Cabinet card of the Shaker School, ca. 1880. Shaker Museum | Mount Lebanon 1981.19387.1.

Mar 27, 2019

The steady, taxing work of teaching

Those Shakers assigned to teach school found their work challenging. Yet it is clear that she and many, if not all, of the teachers at the Mount Lebanon school took their responsibilities seriously.

In June of 1858 Eldress Anna Dodgson, then teacher of the school at the Church Family, Mount Lebanon, began a diary entitled “A Memorandum for myself. To be remembered by myself & concerning no one! but myself.” In the first entry, she wrote that the commissioner of schools in Hudson requested “to be favored with a piece of composition” from the students, which caused “considerable excitement and perhaps some uncomfortable forebodings.”  The students, she went on, “attempted to comply with his requests; but being defeated, I thought it most prudent to resign the whole affair without either giving my judgment or urging my opinion concerning it. I am thankful this with many other things is not my business to see to.”

Those assigned to teach school found their work challenging. In 1819, Brother Isaac Newton Youngs wrote that he would be “glad to have to the time come when I need not be bound to attend to the school, for it is quite a burden, & a hard matter to give satisfaction either to [my]self or others.” A Church Family journal noted in 1873 that Sister Emma Jane Neale went to the infirmary “to be doctored being quite out of health,” because she had had “a steady, taxing season in school.” Unfortunately for Sister Emma, she had “given so good satisfaction, I presume she will have to teach next season.” And in the summer of 1861, Anna Dodgson wrote in her “Memorandum,” “I find myself nearly at the close of another school term. I am as usual in rather a moody condition.”

Yet it is clear that she and many, if not all, of the teachers at the Mount Lebanon school took their responsibilities seriously. Though Brother Isaac found the school “quite a burden,” he obtained a certification in teaching which permitted the school to receive public funding, and wrote of the school that “for our honor… I wish to have the world see cause of commending us.” Brother Isaac, a master of all trades, even worked on the design and construction of the school building, as well as the students’ desks.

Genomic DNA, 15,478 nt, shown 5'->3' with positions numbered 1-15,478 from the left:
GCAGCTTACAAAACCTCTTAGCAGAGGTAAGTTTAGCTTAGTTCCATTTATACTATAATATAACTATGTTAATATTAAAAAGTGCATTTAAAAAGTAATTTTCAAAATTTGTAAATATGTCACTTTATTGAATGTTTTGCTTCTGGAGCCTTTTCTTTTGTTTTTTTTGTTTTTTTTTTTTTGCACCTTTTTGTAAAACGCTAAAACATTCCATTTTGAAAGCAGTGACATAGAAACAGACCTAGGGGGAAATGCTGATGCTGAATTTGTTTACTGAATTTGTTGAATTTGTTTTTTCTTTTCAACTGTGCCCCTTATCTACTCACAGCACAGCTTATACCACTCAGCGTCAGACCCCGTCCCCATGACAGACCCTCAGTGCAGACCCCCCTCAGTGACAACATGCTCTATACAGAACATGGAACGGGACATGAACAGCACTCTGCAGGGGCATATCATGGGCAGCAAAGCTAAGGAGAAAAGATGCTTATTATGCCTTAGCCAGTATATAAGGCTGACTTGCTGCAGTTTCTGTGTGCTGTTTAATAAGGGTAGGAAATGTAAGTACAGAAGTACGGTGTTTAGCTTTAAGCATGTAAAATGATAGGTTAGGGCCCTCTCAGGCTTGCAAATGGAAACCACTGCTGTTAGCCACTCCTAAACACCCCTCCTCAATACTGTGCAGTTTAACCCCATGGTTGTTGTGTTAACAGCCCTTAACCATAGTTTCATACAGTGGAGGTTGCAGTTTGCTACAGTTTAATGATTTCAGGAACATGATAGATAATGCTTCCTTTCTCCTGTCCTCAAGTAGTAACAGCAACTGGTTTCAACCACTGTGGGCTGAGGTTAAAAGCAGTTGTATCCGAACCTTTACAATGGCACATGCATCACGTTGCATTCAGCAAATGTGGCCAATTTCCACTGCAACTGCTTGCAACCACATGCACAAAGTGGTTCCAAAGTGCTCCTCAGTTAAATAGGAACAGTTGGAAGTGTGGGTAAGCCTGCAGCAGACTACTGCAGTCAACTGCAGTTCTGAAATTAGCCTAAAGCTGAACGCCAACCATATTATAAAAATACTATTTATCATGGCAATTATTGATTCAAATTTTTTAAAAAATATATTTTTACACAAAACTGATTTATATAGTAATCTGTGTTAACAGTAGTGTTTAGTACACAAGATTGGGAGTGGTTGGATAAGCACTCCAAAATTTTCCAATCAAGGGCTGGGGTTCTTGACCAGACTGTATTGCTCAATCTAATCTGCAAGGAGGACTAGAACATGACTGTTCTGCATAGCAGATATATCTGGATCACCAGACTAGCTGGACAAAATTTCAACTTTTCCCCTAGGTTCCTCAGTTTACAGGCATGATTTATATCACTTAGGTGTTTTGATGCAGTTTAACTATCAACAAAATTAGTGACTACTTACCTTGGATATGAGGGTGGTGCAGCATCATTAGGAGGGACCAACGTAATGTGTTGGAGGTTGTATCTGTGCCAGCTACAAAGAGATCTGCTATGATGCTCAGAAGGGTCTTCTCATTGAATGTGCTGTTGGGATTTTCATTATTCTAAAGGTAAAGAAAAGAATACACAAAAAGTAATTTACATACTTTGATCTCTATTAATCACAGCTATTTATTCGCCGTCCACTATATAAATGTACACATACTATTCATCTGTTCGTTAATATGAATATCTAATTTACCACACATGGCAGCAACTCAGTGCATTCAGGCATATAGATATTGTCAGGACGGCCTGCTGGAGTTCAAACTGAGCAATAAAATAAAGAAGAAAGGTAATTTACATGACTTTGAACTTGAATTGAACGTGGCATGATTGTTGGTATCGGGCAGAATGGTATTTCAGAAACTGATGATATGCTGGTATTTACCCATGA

Photograph by William Winter of the Shaker school building. Shaker Museum | Mount Lebanon 1989.3.2.

By that time, the school was subject to twice-yearly inspections from the Town Superintendent, and had to be taught by “qualified teachers in possession of a certificate of qualification as required by law,” according to a record of the annual reports filed. For the year 1856, the school report stated that “our school house is in good repair” and that “the yard, fences, and outbuildings are all clean, commodious, & in good repair.” The Shakers had to affirm that school was taught for the prescribed period of time, and had to report on the number of books in its library, texts for a curriculum that included such subjects as geography, astronomy, and chemistry. Eventually the Shaker schools attained a reputation for excellence, and taught children who lived near but not in the community as well as those raised by the Shakers.

Beyond the standards required by the government, the lesson plans and self-evaluations Eldress Anna Dodgson recorded in her school journal upon the close of each school term indicate the high standards to which she held herself. At the end of the 1861 term, she “[reviewed] my labors as I always do, with some pleasure and satisfaction and some regret.” She wrote in 1860 that “I have not made much progress in Arithmetic this season… I find myself faulty indeed,” and on teaching composition, “Great difference in abilities in this art, no proficients and many defects. I cannot make what is not. What shall I do?”

Cabinet card showing Anna Dodgson, seated at right, with her students. Shaker Museum | Mount Lebanon 1966.15964.1.

She also made notes as to what had worked well such as in teaching conduct for which, she wrote, “The girls have reduced some of the rules of manners to Dialogues. I like the plan very much.” Also, “I have for a short time had each scholar give some useful information at the commencement of afternoon schools and I hope to continue this….” In 1863, she wrote that “Amelia [Calver] & Helena have taught [gymnastics] and been very successful.” Two years later, Sister Amelia would herself become a teacher in the school, and continued to serve in that capacity until 1883. As Eldress Anna wrote, “I find children will be children [and] old experienced heads must generally grow so with time.”

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